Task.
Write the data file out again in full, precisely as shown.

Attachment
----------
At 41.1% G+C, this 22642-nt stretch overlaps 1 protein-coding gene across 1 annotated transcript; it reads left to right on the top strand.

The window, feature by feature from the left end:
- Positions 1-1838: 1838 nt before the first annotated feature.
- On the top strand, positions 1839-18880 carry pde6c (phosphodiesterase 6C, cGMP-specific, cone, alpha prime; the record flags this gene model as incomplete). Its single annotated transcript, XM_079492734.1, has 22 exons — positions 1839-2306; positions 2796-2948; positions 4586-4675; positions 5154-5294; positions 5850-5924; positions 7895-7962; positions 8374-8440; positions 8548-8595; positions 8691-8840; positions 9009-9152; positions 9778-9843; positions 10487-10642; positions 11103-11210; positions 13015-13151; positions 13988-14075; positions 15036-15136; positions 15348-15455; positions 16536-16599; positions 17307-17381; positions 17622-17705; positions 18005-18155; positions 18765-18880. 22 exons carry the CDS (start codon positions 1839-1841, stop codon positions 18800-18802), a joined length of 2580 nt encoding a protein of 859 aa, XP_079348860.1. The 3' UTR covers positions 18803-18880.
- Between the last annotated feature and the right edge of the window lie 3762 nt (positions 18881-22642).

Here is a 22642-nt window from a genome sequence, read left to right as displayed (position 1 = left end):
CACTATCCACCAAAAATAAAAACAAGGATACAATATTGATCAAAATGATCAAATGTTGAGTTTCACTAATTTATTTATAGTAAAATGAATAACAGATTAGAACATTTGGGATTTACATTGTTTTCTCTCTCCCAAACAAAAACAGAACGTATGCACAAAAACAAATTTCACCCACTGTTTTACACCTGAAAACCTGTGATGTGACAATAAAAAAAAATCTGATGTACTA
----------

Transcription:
At 41.1% G+C, this 22642-nt stretch overlaps 1 protein-coding gene across 1 annotated transcript; it reads left to right on the top strand.

The window, feature by feature from the left end:
- Positions 1-1838: 1838 nt before the first annotated feature.
- On the top strand, positions 1839-18880 carry pde6c (phosphodiesterase 6C, cGMP-specific, cone, alpha prime; the record flags this gene model as incomplete). Its single annotated transcript, XM_079492734.1, has 22 exons — positions 1839-2306; positions 2796-2948; positions 4586-4675; positions 5154-5294; positions 5850-5924; positions 7895-7962; positions 8374-8440; positions 8548-8595; positions 8691-8840; positions 9009-9152; positions 9778-9843; positions 10487-10642; positions 11103-11210; positions 13015-13151; positions 13988-14075; positions 15036-15136; positions 15348-15455; positions 16536-16599; positions 17307-17381; positions 17622-17705; positions 18005-18155; positions 18765-18880. 22 exons carry the CDS (start codon positions 1839-1841, stop codon positions 18800-18802), a joined length of 2580 nt encoding a protein of 859 aa, XP_079348860.1. The 3' UTR covers positions 18803-18880.
- Between the last annotated feature and the right edge of the window lie 3762 nt (positions 18881-22642).

Here is a 22642-nt window from a genome sequence, read left to right as displayed (position 1 = left end):
CACTATCCACCAAAAATAAAAACAAGGATACAATATTGATCAAAATGATCAAATGTTGAGTTTCACTAATTTATTTATAGTAAAATGAATAACAGATTAGAACATTTGGGATTTACATTGTTTTCTCTCTCCCAAACAAAAACAGAACGTATGCACAAAAACAAATTTCACCCACTGTTTTACACCTGAAAACCTGTGATGTGACAATAAAAAAAAATCTGATGTACTA